When you buy stock in a company, you become a part-owner of that company, and are entitled to participate in its financial fortunes. You could make money or lose money on your stock. That's one reason the U.S. Securities and Exchange Commission advocates diversifying your stock portfolio across a number of different economic sectors and companies. While it might take time to develop a properly diversified stock portfolio, it doesn't take a lot of money to get started.
Back in the good old days, stocks were typically traded in round lots, or batches of 100 shares. You had to pay a premium to buy an odd lot, which was any number of shares less than 100. An investment in 100 shares of a $30 stock would require an outlay of $3,000 plus commissions, which was out of reach for many small investors. The advent of electronic trading and online brokerage firms has made the stock market accessible for even small investors to get started buying odd lots and even fractional shares of listed stocks. Some online brokerage firms offer stock trades with no minimum investment, although you'll have to pay the per-transaction commission fee, which varies from firm to firm. You can get started building your stock portfolio regardless of how much money you have to invest.
Direct Stock Purchase
Some companies offer a direct stock purchase plan which allows you to buy their stock directly without going through a broker or paying a commission to buy their stock. These plans typically offer the option of having any dividends paid by the stock automatically reinvested in additional shares of company stock. Each company sets a minimum initial investment, and they might also require a one time setup fee. For example, the Kellogg's Direct Stock Purchase and Dividend Reinvestment Plan allows investors to start with a $50 investment and a $15 set-up fee, while Best Buy requires a $500 minimum initial investment.
A stock portfolio is not a physical thing, or even a single account. It is merely a term that refers to all of the stocks you own. If you only own one stock, you still have a stock portfolio, albeit a risky one. There is much debate among financial advisers about how many stocks are required to make up a properly diversified portfolio, but unless you are a professional, having too many stocks in your portfolio might be more trouble than they are worth, according to Mad Money's Jim Cramer, who advocates having between five and 10 stocks in your portfolio. More than that requires too much attention, while fewer doesn't provide enough diversification. With an online account, you could create a diversified portfolio of five stocks for $125 plus commissions by investing as little as $25 per stock.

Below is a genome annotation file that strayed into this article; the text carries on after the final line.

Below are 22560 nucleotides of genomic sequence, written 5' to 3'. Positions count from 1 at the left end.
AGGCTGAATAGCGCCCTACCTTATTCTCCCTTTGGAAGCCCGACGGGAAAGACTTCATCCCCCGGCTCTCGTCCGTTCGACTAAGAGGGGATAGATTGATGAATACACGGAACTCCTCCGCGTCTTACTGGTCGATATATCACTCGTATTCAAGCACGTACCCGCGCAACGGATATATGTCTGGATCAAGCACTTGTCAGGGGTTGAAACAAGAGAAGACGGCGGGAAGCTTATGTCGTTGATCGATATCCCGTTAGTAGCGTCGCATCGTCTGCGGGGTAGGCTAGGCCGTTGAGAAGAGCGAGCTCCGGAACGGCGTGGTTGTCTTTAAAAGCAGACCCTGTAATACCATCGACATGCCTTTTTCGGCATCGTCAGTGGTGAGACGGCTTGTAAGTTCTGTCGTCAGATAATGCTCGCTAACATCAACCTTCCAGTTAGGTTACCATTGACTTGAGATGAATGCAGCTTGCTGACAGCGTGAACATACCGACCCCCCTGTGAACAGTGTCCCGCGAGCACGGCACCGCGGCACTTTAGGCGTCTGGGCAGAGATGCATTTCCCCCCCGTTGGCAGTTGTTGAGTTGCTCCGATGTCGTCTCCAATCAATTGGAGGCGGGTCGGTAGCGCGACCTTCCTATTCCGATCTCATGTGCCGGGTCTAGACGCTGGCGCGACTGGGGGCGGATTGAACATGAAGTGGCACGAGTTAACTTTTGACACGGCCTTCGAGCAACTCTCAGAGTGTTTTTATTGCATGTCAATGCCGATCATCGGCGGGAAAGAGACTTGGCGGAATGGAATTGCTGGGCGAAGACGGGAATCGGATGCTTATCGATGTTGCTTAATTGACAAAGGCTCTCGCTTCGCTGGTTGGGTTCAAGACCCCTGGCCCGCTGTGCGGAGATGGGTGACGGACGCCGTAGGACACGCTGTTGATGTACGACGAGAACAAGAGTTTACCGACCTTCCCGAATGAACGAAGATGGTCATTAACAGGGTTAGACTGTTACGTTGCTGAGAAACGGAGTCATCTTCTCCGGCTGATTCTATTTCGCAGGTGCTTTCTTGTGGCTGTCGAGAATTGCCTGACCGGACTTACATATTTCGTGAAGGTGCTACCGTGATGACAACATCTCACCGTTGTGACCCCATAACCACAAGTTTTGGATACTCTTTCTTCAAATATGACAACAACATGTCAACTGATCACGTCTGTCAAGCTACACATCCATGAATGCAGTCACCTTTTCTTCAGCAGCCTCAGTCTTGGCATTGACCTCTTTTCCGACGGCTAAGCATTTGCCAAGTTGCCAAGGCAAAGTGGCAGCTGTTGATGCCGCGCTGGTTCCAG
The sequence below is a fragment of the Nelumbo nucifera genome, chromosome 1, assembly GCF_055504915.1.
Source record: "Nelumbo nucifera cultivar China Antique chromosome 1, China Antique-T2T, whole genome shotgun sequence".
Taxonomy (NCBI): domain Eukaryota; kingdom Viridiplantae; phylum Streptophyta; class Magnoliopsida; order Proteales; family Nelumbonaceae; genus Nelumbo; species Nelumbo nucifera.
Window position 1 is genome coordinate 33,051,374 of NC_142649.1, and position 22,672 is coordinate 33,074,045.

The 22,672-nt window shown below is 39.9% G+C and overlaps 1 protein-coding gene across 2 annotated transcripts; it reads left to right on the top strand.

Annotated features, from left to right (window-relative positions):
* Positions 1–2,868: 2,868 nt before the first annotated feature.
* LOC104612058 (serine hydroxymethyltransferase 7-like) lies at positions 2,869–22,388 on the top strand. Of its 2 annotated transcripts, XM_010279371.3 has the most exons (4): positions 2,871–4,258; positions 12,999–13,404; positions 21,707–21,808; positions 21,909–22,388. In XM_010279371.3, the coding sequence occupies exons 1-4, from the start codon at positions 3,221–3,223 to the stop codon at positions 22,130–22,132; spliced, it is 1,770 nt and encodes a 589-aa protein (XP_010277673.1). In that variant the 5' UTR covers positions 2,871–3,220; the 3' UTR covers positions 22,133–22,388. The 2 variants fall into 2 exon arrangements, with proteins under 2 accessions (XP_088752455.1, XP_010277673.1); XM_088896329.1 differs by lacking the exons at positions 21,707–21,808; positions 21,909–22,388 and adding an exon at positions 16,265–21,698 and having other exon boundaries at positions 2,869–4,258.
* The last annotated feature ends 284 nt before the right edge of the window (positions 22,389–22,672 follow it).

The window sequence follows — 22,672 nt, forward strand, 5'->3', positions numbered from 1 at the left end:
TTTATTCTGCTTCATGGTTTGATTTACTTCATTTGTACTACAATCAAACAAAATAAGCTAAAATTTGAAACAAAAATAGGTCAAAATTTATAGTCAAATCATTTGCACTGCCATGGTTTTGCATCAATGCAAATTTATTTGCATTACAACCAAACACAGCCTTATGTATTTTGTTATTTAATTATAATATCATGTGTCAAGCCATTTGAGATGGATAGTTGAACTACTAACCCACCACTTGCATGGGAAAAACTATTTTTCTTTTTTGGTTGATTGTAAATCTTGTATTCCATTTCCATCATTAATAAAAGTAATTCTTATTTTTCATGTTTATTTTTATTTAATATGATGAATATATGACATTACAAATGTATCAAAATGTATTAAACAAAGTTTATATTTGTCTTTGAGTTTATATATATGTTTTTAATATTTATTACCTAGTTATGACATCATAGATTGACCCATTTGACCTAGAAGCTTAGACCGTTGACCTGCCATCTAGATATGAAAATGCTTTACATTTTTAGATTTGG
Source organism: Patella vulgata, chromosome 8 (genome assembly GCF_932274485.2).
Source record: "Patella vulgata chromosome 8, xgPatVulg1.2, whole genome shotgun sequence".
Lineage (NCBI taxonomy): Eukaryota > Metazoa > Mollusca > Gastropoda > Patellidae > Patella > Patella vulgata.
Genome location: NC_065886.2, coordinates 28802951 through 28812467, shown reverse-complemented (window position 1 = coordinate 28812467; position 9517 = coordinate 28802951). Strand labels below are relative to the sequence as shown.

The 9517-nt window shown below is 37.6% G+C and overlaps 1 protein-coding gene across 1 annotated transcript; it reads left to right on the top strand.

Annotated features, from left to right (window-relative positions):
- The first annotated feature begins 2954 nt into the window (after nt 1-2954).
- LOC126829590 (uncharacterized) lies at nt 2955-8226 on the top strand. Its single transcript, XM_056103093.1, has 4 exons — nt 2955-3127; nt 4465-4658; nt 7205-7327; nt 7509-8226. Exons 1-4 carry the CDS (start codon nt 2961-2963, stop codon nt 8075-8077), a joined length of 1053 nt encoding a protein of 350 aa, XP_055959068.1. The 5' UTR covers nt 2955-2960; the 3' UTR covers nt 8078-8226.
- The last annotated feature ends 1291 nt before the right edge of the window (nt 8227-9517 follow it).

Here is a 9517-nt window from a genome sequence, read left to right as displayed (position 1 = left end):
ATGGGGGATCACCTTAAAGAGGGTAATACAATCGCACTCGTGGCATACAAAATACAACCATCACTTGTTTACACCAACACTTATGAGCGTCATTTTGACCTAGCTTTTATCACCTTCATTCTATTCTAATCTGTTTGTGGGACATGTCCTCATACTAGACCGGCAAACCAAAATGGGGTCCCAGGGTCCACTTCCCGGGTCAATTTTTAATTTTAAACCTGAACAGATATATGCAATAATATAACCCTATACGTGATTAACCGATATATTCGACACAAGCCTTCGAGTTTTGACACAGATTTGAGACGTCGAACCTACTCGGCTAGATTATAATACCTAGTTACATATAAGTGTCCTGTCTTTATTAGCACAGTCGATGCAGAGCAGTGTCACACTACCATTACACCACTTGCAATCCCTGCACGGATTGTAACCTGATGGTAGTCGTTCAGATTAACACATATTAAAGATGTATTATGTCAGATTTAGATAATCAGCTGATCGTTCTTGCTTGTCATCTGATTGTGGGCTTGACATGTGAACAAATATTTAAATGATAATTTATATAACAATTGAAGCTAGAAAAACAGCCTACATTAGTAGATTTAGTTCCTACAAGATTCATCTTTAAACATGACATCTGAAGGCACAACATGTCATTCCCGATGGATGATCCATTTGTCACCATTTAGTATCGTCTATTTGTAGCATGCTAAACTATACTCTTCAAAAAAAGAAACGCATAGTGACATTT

If you don't have the time, expertise or patience to create a diversified stock portfolio, investing in a mutual fund can do it for you. Each stock mutual fund share represents a pro rata share of the stocks of dozens or even hundreds of companies, selected and managed by investment professionals. Each mutual fund has its own minimum initial investment, which could range from $250 to $1,000 or more, but some mutual funds accept much lower investments, such as $25 or $50 for IRAs, or if you agree to an automatic investment plan.
- USA Today: Investing: How To Start With Just A Little Money
- MSN Money: Steps To A Suitable Portfolio
- American Association of Individual Investors: How Many Stocks Do You Need to Be Diversified?
- CNBC: How Many Stocks Should You Own at One Time?
- Computershare: Investment Plans
- Kellogg Company: Direct Stock Purchase and Dividend Reinvestment Plan
- Investor: Stocks
- Kiplinger: Getting Started With Stocks
- Securities and Exchange Commission: Beginners' Guide to Asset Allocation, Diversification, and Rebalancing
- Creatas Images/Creatas/Getty Images
- Advantages & Disadvantages of Stocks Directly From the Company vs. a Broker
- The Average Stock Trade Fee
- How Do I Open a Stock Portfolio?
- How to Buy Individual Stocks
- How do I Get Started Buying Stocks With Little Money?
- How to Buy Partial Stock
- The Difference Between a Micro Cap, Small Cap and Penny Stock
- How to Add Up Your Stock Shares